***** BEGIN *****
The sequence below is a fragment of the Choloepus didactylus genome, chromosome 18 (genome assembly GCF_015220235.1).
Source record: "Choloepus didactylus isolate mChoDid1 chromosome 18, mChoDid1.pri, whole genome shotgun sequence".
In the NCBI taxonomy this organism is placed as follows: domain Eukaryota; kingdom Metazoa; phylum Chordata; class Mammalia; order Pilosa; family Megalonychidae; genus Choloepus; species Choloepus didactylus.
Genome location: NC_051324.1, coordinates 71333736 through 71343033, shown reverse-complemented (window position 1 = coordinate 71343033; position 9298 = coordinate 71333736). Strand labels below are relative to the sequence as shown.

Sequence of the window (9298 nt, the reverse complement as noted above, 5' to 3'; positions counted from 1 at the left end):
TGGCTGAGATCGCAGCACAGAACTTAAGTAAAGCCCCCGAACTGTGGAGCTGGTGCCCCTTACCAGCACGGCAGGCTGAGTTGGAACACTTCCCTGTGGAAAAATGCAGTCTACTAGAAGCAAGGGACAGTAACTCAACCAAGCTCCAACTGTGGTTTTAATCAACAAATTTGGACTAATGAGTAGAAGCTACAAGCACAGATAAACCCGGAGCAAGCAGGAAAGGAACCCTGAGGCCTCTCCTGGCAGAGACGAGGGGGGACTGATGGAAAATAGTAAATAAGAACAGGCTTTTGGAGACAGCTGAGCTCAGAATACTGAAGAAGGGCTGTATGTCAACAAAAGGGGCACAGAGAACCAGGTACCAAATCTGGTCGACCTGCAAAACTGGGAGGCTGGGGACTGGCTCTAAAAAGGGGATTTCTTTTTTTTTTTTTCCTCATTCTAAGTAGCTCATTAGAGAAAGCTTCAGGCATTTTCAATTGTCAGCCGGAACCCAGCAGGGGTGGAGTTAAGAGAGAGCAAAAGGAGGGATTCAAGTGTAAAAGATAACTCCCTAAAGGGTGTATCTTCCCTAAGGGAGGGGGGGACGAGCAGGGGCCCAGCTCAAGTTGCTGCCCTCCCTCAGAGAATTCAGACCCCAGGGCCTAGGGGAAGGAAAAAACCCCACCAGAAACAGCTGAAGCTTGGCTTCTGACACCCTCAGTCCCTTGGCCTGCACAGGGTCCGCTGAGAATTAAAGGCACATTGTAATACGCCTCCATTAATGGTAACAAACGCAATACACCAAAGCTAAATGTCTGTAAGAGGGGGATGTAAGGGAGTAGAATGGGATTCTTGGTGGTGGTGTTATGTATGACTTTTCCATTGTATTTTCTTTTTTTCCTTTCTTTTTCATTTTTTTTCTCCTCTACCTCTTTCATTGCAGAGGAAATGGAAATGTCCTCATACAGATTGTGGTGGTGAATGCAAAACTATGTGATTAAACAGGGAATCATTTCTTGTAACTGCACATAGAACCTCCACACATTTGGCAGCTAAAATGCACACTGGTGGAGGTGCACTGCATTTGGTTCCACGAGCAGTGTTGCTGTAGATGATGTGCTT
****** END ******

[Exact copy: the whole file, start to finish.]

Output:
The sequence below is a fragment of the Choloepus didactylus genome, chromosome 18 (genome assembly GCF_015220235.1).
Source record: "Choloepus didactylus isolate mChoDid1 chromosome 18, mChoDid1.pri, whole genome shotgun sequence".
In the NCBI taxonomy this organism is placed as follows: domain Eukaryota; kingdom Metazoa; phylum Chordata; class Mammalia; order Pilosa; family Megalonychidae; genus Choloepus; species Choloepus didactylus.
Genome location: NC_051324.1, coordinates 71333736 through 71343033, shown reverse-complemented (window position 1 = coordinate 71343033; position 9298 = coordinate 71333736). Strand labels below are relative to the sequence as shown.

Sequence of the window (9298 nt, the reverse complement as noted above, 5' to 3'; positions counted from 1 at the left end):
TGGCTGAGATCGCAGCACAGAACTTAAGTAAAGCCCCCGAACTGTGGAGCTGGTGCCCCTTACCAGCACGGCAGGCTGAGTTGGAACACTTCCCTGTGGAAAAATGCAGTCTACTAGAAGCAAGGGACAGTAACTCAACCAAGCTCCAACTGTGGTTTTAATCAACAAATTTGGACTAATGAGTAGAAGCTACAAGCACAGATAAACCCGGAGCAAGCAGGAAAGGAACCCTGAGGCCTCTCCTGGCAGAGACGAGGGGGGACTGATGGAAAATAGTAAATAAGAACAGGCTTTTGGAGACAGCTGAGCTCAGAATACTGAAGAAGGGCTGTATGTCAACAAAAGGGGCACAGAGAACCAGGTACCAAATCTGGTCGACCTGCAAAACTGGGAGGCTGGGGACTGGCTCTAAAAAGGGGATTTCTTTTTTTTTTTTTCCTCATTCTAAGTAGCTCATTAGAGAAAGCTTCAGGCATTTTCAATTGTCAGCCGGAACCCAGCAGGGGTGGAGTTAAGAGAGAGCAAAAGGAGGGATTCAAGTGTAAAAGATAACTCCCTAAAGGGTGTATCTTCCCTAAGGGAGGGGGGGACGAGCAGGGGCCCAGCTCAAGTTGCTGCCCTCCCTCAGAGAATTCAGACCCCAGGGCCTAGGGGAAGGAAAAAACCCCACCAGAAACAGCTGAAGCTTGGCTTCTGACACCCTCAGTCCCTTGGCCTGCACAGGGTCCGCTGAGAATTAAAGGCACATTGTAATACGCCTCCATTAATGGTAACAAACGCAATACACCAAAGCTAAATGTCTGTAAGAGGGGGATGTAAGGGAGTAGAATGGGATTCTTGGTGGTGGTGTTATGTATGACTTTTCCATTGTATTTTCTTTTTTTCCTTTCTTTTTCATTTTTTTTCTCCTCTACCTCTTTCATTGCAGAGGAAATGGAAATGTCCTCATACAGATTGTGGTGGTGAATGCAAAACTATGTGATTAAACAGGGAATCATTTCTTGTAACTGCACATAGAACCTCCACACATTTGGCAGCTAAAATGCACACTGGTGGAGGTGCACTGCATTTGGTTCCACGAGCAGTGTTGCTGTAGATGATGTGCTT